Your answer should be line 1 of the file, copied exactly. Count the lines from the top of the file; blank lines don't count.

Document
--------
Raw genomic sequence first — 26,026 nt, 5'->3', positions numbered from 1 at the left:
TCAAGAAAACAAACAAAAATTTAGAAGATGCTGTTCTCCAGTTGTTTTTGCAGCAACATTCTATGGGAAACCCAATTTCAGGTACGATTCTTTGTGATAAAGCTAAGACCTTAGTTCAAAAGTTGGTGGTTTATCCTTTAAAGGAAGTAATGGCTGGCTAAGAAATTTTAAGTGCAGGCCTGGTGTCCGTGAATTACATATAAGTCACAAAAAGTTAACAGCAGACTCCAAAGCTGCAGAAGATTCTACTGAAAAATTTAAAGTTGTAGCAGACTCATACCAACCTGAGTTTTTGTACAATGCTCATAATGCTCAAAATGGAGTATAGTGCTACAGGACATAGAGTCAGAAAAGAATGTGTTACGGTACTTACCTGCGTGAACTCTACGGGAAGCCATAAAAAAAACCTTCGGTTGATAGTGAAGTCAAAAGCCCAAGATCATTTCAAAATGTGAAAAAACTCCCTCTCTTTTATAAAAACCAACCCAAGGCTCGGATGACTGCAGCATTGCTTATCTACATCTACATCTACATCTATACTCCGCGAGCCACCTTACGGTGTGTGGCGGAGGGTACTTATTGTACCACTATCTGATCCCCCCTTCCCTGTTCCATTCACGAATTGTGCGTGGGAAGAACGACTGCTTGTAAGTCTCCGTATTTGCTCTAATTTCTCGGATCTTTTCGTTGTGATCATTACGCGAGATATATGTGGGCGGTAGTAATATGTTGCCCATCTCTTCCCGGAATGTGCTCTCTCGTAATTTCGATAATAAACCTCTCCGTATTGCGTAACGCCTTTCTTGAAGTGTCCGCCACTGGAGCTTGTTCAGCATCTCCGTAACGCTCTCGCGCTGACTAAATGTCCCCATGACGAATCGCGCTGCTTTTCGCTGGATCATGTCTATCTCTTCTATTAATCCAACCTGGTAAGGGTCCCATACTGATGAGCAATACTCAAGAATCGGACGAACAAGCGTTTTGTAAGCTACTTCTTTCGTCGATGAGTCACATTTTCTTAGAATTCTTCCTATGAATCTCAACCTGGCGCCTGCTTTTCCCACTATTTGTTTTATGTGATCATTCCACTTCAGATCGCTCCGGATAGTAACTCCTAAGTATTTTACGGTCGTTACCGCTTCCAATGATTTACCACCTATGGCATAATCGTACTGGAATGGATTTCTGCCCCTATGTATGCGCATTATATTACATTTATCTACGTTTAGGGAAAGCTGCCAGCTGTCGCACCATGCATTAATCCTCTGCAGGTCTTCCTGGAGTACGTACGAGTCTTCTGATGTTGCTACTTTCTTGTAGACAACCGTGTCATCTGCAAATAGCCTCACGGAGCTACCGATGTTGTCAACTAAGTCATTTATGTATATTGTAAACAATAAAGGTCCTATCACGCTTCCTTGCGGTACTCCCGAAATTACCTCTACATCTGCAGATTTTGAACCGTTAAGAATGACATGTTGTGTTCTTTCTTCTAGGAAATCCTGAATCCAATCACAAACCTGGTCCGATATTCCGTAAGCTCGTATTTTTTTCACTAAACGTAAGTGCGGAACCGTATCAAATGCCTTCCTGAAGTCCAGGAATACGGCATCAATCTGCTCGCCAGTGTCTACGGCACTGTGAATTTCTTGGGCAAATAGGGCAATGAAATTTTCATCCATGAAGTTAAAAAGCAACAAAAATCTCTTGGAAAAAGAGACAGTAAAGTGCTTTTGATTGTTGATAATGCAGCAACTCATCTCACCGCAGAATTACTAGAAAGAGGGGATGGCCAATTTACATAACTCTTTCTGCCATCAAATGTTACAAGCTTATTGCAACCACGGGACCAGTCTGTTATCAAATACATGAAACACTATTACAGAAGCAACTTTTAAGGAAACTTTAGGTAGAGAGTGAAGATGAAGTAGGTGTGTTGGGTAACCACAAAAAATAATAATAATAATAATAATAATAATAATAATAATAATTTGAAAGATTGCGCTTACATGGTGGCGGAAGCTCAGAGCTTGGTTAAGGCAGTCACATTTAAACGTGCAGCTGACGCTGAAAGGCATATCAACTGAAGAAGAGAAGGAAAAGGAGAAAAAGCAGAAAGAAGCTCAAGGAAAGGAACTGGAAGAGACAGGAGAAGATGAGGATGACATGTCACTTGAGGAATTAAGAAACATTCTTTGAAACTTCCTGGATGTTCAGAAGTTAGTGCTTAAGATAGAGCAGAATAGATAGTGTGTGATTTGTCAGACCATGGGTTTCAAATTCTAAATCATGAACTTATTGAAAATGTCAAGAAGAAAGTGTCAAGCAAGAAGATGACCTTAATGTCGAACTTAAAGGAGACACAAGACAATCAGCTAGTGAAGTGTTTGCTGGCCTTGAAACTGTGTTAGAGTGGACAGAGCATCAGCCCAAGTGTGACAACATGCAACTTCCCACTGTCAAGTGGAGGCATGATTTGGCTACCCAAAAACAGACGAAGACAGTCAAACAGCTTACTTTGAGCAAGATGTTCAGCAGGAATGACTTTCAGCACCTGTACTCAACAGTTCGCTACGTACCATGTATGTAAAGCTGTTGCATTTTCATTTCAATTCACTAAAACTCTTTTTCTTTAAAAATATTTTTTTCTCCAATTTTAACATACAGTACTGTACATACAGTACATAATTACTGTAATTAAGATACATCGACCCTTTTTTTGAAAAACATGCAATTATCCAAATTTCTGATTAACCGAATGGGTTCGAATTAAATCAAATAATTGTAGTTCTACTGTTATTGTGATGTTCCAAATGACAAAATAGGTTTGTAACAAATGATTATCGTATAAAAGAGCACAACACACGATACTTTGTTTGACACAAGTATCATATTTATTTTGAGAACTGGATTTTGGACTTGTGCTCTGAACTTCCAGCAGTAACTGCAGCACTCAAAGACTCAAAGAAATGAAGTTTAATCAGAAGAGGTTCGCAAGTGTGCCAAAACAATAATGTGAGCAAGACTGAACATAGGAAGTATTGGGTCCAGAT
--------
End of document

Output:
Raw genomic sequence first — 26,026 nt, 5'->3', positions numbered from 1 at the left: